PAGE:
The lesson of the episode is not that the Krugman thesis is valid, but rather that there are many more variables and factors that account for economic performance than the Krugman thesis would suggest.

The currency crisis has shown the vulnerability of the ASEAN economies; as economies which are highly exposed to external factors.

The highly export-oriented ASEAN economies, which had a collective external current account deficit of $30 billion, despite their high savings and reserves, are subject to the vicissitudes of the international financial forces.

It has been suggested that the financial policies and exchange rates policies should be — and could be — modified to better cope with instances of "overheating" and currency problems, such as was the case with Thailand. I think this will be handled in the next months and years.

What then is the reality and the future of East Asia from my vantage point as an East Asian?

The reality of the situation in East Asia, as far as I can see as a political scientist, is that economic growth has come to stay and will continue into the next century, hiccups and all.

Let me close my presentation by touching on what I consider to be some of the most important realities of the East Asian political-social-economic situation and present several broad propositions of what this would mean for the region and globally as we head into the next millennium.

First, the phenomenal development of the East Asian region augurs well for the future of the region and for the globe, as a whole, by the sheer fact that it will contribute to a growing world output and economy. But there is a downside of an accelerated depletion of natural resources and unprecedented levels of environmental degradation.

East Asian growth will raise thorny questions now and in the future for sustainable development, not only in East Asia but for the globe as a whole.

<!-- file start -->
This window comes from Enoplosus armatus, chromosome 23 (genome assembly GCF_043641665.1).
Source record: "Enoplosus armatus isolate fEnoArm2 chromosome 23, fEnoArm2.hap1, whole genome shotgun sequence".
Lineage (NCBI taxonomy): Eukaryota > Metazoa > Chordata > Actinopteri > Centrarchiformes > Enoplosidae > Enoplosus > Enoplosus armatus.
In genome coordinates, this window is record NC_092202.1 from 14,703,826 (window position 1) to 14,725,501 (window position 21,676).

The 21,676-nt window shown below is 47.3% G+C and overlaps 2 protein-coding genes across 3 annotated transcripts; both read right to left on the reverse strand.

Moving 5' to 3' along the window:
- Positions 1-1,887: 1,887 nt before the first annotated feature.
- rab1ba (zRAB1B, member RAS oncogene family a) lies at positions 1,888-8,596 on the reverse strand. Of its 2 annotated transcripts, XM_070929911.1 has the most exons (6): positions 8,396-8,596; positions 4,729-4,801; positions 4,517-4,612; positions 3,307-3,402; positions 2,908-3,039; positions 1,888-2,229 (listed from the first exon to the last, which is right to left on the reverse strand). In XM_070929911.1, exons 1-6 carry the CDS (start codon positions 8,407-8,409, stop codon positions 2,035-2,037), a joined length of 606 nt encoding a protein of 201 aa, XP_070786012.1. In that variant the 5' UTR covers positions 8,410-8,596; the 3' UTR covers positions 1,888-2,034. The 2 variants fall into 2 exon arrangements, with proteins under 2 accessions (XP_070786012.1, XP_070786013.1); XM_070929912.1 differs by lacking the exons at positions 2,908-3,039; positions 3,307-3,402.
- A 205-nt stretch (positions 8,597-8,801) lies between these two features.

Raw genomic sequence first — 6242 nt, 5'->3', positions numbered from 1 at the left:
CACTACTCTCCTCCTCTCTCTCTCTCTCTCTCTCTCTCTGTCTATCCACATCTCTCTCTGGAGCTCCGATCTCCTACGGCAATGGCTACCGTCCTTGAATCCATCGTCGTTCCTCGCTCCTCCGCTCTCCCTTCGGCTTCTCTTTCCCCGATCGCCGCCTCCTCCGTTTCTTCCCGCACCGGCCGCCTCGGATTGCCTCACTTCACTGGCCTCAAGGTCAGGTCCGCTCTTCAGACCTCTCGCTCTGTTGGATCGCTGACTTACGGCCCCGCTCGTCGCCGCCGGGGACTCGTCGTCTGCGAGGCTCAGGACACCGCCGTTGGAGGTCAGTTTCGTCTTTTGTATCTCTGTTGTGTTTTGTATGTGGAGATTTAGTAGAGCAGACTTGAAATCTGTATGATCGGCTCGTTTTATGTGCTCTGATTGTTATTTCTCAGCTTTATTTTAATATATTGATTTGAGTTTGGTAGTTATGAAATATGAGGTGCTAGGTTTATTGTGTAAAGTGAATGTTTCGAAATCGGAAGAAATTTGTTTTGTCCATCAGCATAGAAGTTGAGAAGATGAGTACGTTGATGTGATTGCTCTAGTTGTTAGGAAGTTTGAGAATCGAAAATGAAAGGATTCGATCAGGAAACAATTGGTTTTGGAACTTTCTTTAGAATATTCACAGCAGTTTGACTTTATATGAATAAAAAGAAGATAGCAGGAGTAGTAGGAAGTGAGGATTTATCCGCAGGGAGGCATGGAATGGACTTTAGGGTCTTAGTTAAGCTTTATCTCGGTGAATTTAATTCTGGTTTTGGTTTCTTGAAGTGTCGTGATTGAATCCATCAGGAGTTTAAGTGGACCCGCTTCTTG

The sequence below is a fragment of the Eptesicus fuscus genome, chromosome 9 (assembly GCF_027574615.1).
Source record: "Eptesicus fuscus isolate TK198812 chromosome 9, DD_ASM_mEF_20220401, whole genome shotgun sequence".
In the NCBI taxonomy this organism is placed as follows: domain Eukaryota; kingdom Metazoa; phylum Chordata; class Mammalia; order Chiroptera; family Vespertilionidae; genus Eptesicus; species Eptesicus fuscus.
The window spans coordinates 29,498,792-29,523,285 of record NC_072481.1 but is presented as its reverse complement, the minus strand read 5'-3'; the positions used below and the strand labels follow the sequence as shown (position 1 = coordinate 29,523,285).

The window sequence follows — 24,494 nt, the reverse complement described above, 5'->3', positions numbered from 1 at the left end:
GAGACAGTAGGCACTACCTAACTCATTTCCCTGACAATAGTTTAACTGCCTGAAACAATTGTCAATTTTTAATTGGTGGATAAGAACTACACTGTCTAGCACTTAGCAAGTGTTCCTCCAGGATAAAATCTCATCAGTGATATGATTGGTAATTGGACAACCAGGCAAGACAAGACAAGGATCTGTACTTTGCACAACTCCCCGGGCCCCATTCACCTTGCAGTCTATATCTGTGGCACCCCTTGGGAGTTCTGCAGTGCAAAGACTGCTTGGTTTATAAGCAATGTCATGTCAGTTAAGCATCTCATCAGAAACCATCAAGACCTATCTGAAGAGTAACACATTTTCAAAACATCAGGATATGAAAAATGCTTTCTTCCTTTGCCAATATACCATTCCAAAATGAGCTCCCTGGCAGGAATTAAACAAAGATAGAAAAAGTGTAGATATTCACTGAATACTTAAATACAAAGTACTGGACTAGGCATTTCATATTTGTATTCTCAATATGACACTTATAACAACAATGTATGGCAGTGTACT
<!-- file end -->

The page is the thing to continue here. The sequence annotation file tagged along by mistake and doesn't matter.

Second, the rise of new East Asian middle classes will mean the acceleration to unprecedented levels of consumption and, thereby, also levels of economic growth and strains on the quality of life in the region as a whole.

With the rise of middle class demands there will be demands on the development of better infrastructure, better conditions for living, such as housing, which is going to be a major question in the future.

The rise of the new middle classes will also mean that social and political conditions of East Asia will not remain static, but political instability could ensue if the middle class forces are not harnessed or integrated meaningfully into social and political life.

We've had a period of rapid economic modernization and development. In the future I see this translating into political development and political liberalization. And this will put a great strain on the political frameworks or the political institutions of East Asia.

These socio-economic developments will put a huge strain on existing political and social frameworks which mediate social and political discourse. The trend to develop political frameworks based on "Asian values" will probably be pursued as the pressures for democratization and participation in the political process accelerates. I see this as a trend that is continuing, rather than decreasing the Asian values issue.

Economic rationalization and market-driven development based on the predominant neo-liberal paradigm of the West may not lead to political liberalization a la the West, but rather to variants of political conservatism which do not put value on civil liberties and liberal-democratic values and practices.

Finally, the imperative to engage East Asian civil societies into the political processes, so as to alleviate some of these conditions I mention, will be resisted by the political elites, who are going to be bent on economic development and consumption for the masses who will themselves be easily subjected to the hegemony of communitarian ideologies propagated by the ruling elites.

If I have presented a gloomy socio-political scenario for East Asia, my purpose is to provoke you into imagining more positive scenarios which could come about by the socio-political and economic interaction of East Asia with Canada and the West.